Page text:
Even If Yahoo Wants To Leave Microsoft, Here’s Why It Can’t

google-microsoft-yahooDespite effectively renewing its search deal with Microsoft recently, the Wall Street Journal is reporting that Yahoo wants a way to break that deal. Why didn’t Yahoo take the opportunity it just had? I suspect that technically and financially, it couldn’t.

Yahoo’s “Get Out Of Microsoft Free” Card

The WSJ story says that Yahoo has been “quietly” trying to find a way out of its deal with Microsoft. There are some very specific reasons why Yahoo could break that ten year deal early. One of them is the failure for Microsoft to help Yahoo to reach promised “revenue per search” or RPS goals.

Those RPS goals have never been met. That’s part of the news that came out today, that Microsoft has extended for a second time a guarantee to make up for the shortfall caused by not reaching those goals.

Why didn’t Yahoo just take that failure as the “get out of Microsoft free” card that it seemed to offer? From the WSJ story, we have this:

Yahoo is unlikely to get out of its contract with Microsoft until at least mid-2015, the midway point of the 10-year agreement, when either party can potentially opt out, said a person familiar with the contract.
There is another clause in the deal that allows Yahoo to sever it if the revenue per search falls below a certain level, but the revenue per search has been rising and doesn’t appear likely to fall below that level, this person said.

How Low Does RPS Have To Go?

It’s hard to understand how RPS is so low that Microsoft has to pay a guarantee, but not low enough to allow Yahoo to terminate the contract. To understand more, let’s go to the terms of the agreement, specifically about termination:

Yahoo! may terminate the Search Agreement if the trailing 12-month average of the RPS in the United States (the “U.S. RPS”) of Yahoo! and Microsoft’s combined queries falls below a specified percentage of Google Inc.’s (“Google”) estimated RPS measured on a comparable basis or if the combined Yahoo! and Microsoft query market share in the United States falls below a specified percentage

Note the part I bolded. Yahoo has been doing things to boost RPS for the few areas of search ads that it controls, as opposed to the search ads it carries from Microsoft. It may be that the higher Yahoo RPS, combined with lower Microsoft RPS, might keep the overall RPS high enough to prevent Yahoo from acting on the termination clause but still low enough to cause Microsoft to pay guarantees.

My separate article on Marketing Land today gets into this whole RPS issue in more depth:

Why Yahoo Can’t Leave Quickly: No Tech & Short-Term Cost

Maybe that’s the reason. A more likely reason, in my view, is that Yahoo simply can’t leave Microsoft yet.

Yahoo has no substantial Web search technology left. It gave that up as part of the deal with Microsoft. Drop Microsoft, and Yahoo would have to quickly find a Web search partner to power the bulk of its listings that are so very important to a major search engine. Google is the only real choice, and Yahoo might not be able to go to Google without regulatory approval.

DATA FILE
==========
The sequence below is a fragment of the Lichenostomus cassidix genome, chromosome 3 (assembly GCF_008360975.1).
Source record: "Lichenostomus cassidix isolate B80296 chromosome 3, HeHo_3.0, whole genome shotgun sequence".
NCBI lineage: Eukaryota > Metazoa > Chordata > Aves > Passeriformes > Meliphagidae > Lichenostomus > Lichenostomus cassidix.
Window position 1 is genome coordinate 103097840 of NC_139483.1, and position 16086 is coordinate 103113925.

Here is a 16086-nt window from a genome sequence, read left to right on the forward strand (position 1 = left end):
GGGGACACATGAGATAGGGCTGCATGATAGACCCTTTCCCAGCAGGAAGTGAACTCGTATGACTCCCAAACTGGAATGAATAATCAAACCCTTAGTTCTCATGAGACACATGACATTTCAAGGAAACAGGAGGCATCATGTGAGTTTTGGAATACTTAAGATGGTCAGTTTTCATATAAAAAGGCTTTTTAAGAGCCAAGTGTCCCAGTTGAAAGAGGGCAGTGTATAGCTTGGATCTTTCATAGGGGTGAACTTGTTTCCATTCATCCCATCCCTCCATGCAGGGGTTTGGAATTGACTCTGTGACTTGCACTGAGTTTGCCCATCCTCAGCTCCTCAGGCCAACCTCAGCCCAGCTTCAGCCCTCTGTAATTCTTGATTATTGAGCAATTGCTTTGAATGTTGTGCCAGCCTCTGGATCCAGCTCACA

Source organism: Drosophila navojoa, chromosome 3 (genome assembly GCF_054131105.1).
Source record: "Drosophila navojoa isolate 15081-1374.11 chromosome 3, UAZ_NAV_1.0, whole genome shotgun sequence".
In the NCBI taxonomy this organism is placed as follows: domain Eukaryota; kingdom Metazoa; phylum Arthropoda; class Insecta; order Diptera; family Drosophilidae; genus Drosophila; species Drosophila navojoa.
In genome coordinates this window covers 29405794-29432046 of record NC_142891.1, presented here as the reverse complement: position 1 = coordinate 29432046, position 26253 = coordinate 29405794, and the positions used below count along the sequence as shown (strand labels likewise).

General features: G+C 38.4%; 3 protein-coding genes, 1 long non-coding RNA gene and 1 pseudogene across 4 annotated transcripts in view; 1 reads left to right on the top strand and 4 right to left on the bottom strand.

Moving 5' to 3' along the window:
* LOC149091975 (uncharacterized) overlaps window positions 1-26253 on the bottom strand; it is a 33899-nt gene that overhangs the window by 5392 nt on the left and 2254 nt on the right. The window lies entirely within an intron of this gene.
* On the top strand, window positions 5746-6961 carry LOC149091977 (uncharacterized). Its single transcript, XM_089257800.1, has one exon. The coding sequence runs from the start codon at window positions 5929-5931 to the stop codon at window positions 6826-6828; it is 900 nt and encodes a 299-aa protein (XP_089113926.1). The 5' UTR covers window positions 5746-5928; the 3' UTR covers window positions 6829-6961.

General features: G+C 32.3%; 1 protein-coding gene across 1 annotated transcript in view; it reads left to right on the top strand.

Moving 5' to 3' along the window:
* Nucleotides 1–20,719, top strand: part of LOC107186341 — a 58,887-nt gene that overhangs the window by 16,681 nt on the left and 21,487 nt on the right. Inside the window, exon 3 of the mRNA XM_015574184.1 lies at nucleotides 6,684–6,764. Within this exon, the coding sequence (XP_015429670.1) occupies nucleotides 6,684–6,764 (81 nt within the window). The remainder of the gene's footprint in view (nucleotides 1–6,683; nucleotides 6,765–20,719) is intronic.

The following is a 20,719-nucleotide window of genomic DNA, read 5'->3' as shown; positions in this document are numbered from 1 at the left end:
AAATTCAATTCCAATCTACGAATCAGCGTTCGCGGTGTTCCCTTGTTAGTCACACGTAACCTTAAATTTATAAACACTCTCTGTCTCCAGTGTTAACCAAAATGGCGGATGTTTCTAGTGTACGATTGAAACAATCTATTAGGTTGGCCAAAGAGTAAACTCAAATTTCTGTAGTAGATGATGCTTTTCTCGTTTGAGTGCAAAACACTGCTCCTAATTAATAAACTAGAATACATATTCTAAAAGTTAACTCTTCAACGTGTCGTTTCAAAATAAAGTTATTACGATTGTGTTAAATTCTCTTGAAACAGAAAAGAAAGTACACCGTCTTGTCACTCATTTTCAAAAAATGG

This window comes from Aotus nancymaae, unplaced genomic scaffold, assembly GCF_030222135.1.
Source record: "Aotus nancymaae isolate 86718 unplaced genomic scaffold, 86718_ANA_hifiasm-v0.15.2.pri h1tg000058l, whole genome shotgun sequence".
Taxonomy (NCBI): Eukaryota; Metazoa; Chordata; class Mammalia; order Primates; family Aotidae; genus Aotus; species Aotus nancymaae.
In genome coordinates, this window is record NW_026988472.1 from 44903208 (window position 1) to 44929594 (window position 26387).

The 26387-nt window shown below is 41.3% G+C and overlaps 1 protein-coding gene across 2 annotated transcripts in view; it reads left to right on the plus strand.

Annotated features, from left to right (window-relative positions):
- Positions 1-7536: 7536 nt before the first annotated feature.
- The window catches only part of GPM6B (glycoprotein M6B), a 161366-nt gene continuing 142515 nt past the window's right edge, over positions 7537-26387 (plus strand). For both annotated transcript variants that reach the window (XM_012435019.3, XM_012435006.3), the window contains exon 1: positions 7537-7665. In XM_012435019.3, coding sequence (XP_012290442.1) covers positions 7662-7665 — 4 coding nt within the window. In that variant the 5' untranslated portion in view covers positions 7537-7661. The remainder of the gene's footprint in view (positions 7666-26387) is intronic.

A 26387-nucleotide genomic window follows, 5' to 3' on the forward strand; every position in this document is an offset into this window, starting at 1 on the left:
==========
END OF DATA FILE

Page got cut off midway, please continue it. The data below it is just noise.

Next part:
That leads to the financial hurdle. While Yahoo waits on an approval process, it also has little search ad serving technology left. That also was largely handed over to Microsoft. Even if Yahoo could go without Web listings, it would still be stuck having to redevelop search ads — taking a loss until that was done.

Bottom line? I’m sure Yahoo is quietly seeking alternatives to staying with Microsoft but also quietly doing it because it’ll take time to extricate itself from Microsoft in a way that won’t be costly in the short term.

Related Articles

Related Topics: Channel: Industry | Google: Business Issues | Microsoft & Yahoo Search Deal | Microsoft: Business Issues | Top News | Yahoo: Business Issues

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About The Author: is a Founding Editor of Search Engine Land. He’s a widely cited authority on search engines and search marketing issues who has covered the space since 1996. Danny also serves as Chief Content Officer for Third Door Media, which publishes Search Engine Land and produces the SMX: Search Marketing Expo conference series. He has a personal blog called Daggle (and keeps his disclosures page there). He can be found on Facebook, Google + and microblogs on Twitter as @dannysullivan.

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  • http://www.modernlifetips.com/Adriel_Mingo Adriel D. Mingo

    It’s just that people don’t see Yahoo! as much of a search portal when there are Google and Bing. But I expect to see more drastic measures take to make search and the Bing experience, more prominent at Yahoo! Bing itself has been increasing in share as a result of it’s UX and integration into Windows OSes.

  • Truthhz

    Getting larger ad returns won’t help Yahoo if they continue dropping search market share every year. A Google partnership won’t magically raise Yahoo’s search market share. Yahoo is even losing market share to Bing.

  • Pat Grady

    Yahoo to Microsoft, “I wish I knew how to quit you.”

  • Joe_HTH

    Microsoft to Yahoo, “I wish you could too as you are worth a spit in the wind.”

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